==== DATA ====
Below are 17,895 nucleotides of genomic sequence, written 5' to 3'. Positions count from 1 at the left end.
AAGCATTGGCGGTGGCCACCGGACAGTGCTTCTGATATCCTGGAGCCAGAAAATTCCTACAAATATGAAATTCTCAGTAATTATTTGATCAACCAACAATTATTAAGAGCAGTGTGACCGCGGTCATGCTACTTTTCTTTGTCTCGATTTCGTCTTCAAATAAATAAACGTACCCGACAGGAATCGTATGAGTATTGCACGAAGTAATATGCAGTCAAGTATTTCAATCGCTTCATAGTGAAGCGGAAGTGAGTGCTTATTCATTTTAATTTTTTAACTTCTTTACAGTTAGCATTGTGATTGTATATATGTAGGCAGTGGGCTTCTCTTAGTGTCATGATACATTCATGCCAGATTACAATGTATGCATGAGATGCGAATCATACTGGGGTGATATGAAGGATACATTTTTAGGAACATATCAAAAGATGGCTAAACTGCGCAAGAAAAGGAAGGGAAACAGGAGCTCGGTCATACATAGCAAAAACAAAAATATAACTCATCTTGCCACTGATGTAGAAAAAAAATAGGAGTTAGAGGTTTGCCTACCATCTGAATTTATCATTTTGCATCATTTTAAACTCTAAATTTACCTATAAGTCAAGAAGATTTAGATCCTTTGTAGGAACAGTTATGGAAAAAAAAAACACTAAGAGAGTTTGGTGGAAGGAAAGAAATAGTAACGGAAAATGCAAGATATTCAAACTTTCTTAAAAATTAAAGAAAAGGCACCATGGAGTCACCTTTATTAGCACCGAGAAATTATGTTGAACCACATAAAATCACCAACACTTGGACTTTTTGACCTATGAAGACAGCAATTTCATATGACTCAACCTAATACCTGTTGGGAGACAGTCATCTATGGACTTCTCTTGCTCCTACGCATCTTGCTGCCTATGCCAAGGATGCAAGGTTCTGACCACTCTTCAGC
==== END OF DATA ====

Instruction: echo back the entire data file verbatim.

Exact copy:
Below are 17,895 nucleotides of genomic sequence, written 5' to 3'. Positions count from 1 at the left end.
AAGCATTGGCGGTGGCCACCGGACAGTGCTTCTGATATCCTGGAGCCAGAAAATTCCTACAAATATGAAATTCTCAGTAATTATTTGATCAACCAACAATTATTAAGAGCAGTGTGACCGCGGTCATGCTACTTTTCTTTGTCTCGATTTCGTCTTCAAATAAATAAACGTACCCGACAGGAATCGTATGAGTATTGCACGAAGTAATATGCAGTCAAGTATTTCAATCGCTTCATAGTGAAGCGGAAGTGAGTGCTTATTCATTTTAATTTTTTAACTTCTTTACAGTTAGCATTGTGATTGTATATATGTAGGCAGTGGGCTTCTCTTAGTGTCATGATACATTCATGCCAGATTACAATGTATGCATGAGATGCGAATCATACTGGGGTGATATGAAGGATACATTTTTAGGAACATATCAAAAGATGGCTAAACTGCGCAAGAAAAGGAAGGGAAACAGGAGCTCGGTCATACATAGCAAAAACAAAAATATAACTCATCTTGCCACTGATGTAGAAAAAAAATAGGAGTTAGAGGTTTGCCTACCATCTGAATTTATCATTTTGCATCATTTTAAACTCTAAATTTACCTATAAGTCAAGAAGATTTAGATCCTTTGTAGGAACAGTTATGGAAAAAAAAAACACTAAGAGAGTTTGGTGGAAGGAAAGAAATAGTAACGGAAAATGCAAGATATTCAAACTTTCTTAAAAATTAAAGAAAAGGCACCATGGAGTCACCTTTATTAGCACCGAGAAATTATGTTGAACCACATAAAATCACCAACACTTGGACTTTTTGACCTATGAAGACAGCAATTTCATATGACTCAACCTAATACCTGTTGGGAGACAGTCATCTATGGACTTCTCTTGCTCCTACGCATCTTGCTGCCTATGCCAAGGATGCAAGGTTCTGACCACTCTTCAGC